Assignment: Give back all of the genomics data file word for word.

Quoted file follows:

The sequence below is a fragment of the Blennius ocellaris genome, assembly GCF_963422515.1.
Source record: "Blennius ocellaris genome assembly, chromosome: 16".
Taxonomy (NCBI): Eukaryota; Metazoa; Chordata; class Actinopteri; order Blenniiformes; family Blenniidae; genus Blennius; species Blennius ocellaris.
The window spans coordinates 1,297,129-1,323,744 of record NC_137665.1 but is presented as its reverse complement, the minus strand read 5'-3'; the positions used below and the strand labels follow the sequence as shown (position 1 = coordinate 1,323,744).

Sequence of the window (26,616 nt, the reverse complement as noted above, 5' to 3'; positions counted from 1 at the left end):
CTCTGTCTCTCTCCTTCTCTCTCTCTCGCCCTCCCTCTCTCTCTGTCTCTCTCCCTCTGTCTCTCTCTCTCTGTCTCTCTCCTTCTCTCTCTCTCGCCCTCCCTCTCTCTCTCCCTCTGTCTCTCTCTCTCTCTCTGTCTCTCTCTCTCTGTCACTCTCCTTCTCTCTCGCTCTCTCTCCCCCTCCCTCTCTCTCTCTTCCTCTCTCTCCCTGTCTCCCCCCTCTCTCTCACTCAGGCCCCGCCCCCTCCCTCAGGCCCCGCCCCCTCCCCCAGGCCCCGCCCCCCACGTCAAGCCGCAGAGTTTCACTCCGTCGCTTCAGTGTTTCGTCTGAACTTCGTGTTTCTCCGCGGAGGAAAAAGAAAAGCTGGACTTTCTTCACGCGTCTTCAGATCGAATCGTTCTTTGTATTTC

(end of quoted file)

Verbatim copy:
The sequence below is a fragment of the Blennius ocellaris genome, assembly GCF_963422515.1.
Source record: "Blennius ocellaris genome assembly, chromosome: 16".
Taxonomy (NCBI): Eukaryota; Metazoa; Chordata; class Actinopteri; order Blenniiformes; family Blenniidae; genus Blennius; species Blennius ocellaris.
The window spans coordinates 1,297,129-1,323,744 of record NC_137665.1 but is presented as its reverse complement, the minus strand read 5'-3'; the positions used below and the strand labels follow the sequence as shown (position 1 = coordinate 1,323,744).

Sequence of the window (26,616 nt, the reverse complement as noted above, 5' to 3'; positions counted from 1 at the left end):
CTCTGTCTCTCTCCTTCTCTCTCTCTCGCCCTCCCTCTCTCTCTGTCTCTCTCCCTCTGTCTCTCTCTCTCTGTCTCTCTCCTTCTCTCTCTCTCGCCCTCCCTCTCTCTCTCCCTCTGTCTCTCTCTCTCTCTCTGTCTCTCTCTCTCTGTCACTCTCCTTCTCTCTCGCTCTCTCTCCCCCTCCCTCTCTCTCTCTTCCTCTCTCTCCCTGTCTCCCCCCTCTCTCTCACTCAGGCCCCGCCCCCTCCCTCAGGCCCCGCCCCCTCCCCCAGGCCCCGCCCCCCACGTCAAGCCGCAGAGTTTCACTCCGTCGCTTCAGTGTTTCGTCTGAACTTCGTGTTTCTCCGCGGAGGAAAAAGAAAAGCTGGACTTTCTTCACGCGTCTTCAGATCGAATCGTTCTTTGTATTTC